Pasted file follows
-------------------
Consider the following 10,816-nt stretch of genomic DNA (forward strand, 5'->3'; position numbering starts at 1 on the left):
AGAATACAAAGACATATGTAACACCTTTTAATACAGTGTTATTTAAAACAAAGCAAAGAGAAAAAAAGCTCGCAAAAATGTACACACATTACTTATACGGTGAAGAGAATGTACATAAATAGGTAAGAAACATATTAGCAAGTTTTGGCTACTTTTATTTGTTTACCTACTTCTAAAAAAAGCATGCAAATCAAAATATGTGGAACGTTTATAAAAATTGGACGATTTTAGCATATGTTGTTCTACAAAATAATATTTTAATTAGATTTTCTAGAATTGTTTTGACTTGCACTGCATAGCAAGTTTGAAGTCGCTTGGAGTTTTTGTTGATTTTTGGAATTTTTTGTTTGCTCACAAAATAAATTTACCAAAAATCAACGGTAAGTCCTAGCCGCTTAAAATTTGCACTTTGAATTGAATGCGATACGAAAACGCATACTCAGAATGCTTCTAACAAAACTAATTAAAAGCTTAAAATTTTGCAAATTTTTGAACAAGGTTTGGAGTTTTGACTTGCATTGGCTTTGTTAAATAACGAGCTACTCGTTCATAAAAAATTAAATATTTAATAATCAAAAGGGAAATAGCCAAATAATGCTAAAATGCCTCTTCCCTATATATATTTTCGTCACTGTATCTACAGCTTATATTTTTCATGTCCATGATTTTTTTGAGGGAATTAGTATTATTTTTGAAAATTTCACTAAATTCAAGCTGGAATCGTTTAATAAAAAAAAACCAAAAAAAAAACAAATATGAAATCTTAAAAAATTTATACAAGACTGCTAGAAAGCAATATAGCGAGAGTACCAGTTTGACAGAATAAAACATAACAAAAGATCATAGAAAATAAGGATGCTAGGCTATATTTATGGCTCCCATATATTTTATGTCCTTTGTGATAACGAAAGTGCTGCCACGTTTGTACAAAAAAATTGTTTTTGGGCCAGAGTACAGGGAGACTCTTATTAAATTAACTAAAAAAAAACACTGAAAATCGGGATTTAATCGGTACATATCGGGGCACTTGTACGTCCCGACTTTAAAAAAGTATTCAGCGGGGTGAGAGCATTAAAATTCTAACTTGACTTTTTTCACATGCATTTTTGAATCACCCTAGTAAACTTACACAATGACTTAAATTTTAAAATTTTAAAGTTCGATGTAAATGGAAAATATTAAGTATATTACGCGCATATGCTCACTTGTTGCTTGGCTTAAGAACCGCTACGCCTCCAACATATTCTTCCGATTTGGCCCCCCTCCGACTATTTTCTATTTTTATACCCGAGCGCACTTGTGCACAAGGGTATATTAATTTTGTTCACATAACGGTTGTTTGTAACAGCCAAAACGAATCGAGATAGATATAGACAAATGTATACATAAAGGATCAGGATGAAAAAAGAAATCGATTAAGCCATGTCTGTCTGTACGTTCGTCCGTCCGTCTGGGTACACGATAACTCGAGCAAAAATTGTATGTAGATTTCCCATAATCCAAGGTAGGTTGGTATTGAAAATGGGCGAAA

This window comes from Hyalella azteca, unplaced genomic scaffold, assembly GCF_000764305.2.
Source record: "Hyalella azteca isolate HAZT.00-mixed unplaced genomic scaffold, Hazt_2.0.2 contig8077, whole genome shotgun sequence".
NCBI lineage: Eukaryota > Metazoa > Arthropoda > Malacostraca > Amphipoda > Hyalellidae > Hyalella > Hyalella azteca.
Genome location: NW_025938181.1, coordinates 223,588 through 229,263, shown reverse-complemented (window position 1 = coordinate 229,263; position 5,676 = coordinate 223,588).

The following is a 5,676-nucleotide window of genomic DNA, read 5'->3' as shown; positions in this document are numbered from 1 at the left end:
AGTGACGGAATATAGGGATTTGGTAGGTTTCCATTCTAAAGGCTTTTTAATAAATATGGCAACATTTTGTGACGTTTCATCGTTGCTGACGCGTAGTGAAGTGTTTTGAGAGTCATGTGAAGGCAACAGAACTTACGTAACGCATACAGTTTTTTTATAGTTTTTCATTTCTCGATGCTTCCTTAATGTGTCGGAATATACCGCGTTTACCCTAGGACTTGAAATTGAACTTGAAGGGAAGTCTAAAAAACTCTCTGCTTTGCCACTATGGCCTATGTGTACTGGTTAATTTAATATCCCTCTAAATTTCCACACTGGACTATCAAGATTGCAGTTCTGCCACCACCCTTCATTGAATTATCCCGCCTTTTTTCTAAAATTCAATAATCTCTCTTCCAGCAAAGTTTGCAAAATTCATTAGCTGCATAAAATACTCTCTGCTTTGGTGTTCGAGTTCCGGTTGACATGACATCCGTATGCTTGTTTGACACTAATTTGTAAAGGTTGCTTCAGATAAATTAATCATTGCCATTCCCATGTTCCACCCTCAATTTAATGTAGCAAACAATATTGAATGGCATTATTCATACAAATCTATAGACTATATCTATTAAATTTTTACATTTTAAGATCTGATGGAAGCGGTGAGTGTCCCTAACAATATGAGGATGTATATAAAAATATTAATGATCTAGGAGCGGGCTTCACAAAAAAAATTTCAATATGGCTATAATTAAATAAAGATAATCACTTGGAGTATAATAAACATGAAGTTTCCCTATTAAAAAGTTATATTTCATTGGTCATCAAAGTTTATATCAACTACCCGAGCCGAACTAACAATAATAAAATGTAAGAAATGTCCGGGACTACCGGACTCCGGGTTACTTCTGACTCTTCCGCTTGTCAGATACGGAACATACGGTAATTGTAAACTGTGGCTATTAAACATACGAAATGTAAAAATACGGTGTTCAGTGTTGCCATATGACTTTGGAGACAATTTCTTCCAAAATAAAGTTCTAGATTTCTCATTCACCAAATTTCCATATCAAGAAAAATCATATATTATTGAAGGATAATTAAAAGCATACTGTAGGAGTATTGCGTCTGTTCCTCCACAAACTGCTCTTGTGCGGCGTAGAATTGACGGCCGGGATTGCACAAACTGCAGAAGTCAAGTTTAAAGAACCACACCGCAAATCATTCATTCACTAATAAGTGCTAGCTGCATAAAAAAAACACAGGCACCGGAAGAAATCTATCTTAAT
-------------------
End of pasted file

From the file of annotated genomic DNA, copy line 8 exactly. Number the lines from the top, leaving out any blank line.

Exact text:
AGTGACGGAATATAGGGATTTGGTAGGTTTCCATTCTAAAGGCTTTTTAATAAATATGGCAACATTTTGTGACGTTTCATCGTTGCTGACGCGTAGTGAAGTGTTTTGAGAGTCATGTGAAGGCAACAGAACTTACGTAACGCATACAGTTTTTTTATAGTTTTTCATTTCTCGATGCTTCCTTAATGTGTCGGAATATACCGCGTTTACCCTAGGACTTGAAATTGAACTTGAAGGGAAGTCTAAAAAACTCTCTGCTTTGCCACTATGGCCTATGTGTACTGGTTAATTTAATATCCCTCTAAATTTCCACACTGGACTATCAAGATTGCAGTTCTGCCACCACCCTTCATTGAATTATCCCGCCTTTTTTCTAAAATTCAATAATCTCTCTTCCAGCAAAGTTTGCAAAATTCATTAGCTGCATAAAATACTCTCTGCTTTGGTGTTCGAGTTCCGGTTGACATGACATCCGTATGCTTGTTTGACACTAATTTGTAAAGGTTGCTTCAGATAAATTAATCATTGCCATTCCCATGTTCCACCCTCAATTTAATGTAGCAAACAATATTGAATGGCATTATTCATACAAATCTATAGACTATATCTATTAAATTTTTACATTTTAAGATCTGATGGAAGCGGTGAGTGTCCCTAACAATATGAGGATGTATATAAAAATATTAATGATCTAGGAGCGGGCTTCACAAAAAAAATTTCAATATGGCTATAATTAAATAAAGATAATCACTTGGAGTATAATAAACATGAAGTTTCCCTATTAAAAAGTTATATTTCATTGGTCATCAAAGTTTATATCAACTACCCGAGCCGAACTAACAATAATAAAATGTAAGAAATGTCCGGGACTACCGGACTCCGGGTTACTTCTGACTCTTCCGCTTGTCAGATACGGAACATACGGTAATTGTAAACTGTGGCTATTAAACATACGAAATGTAAAAATACGGTGTTCAGTGTTGCCATATGACTTTGGAGACAATTTCTTCCAAAATAAAGTTCTAGATTTCTCATTCACCAAATTTCCATATCAAGAAAAATCATATATTATTGAAGGATAATTAAAAGCATACTGTAGGAGTATTGCGTCTGTTCCTCCACAAACTGCTCTTGTGCGGCGTAGAATTGACGGCCGGGATTGCACAAACTGCAGAAGTCAAGTTTAAAGAACCACACCGCAAATCATTCATTCACTAATAAGTGCTAGCTGCATAAAAAAAACACAGGCACCGGAAGAAATCTATCTTAAT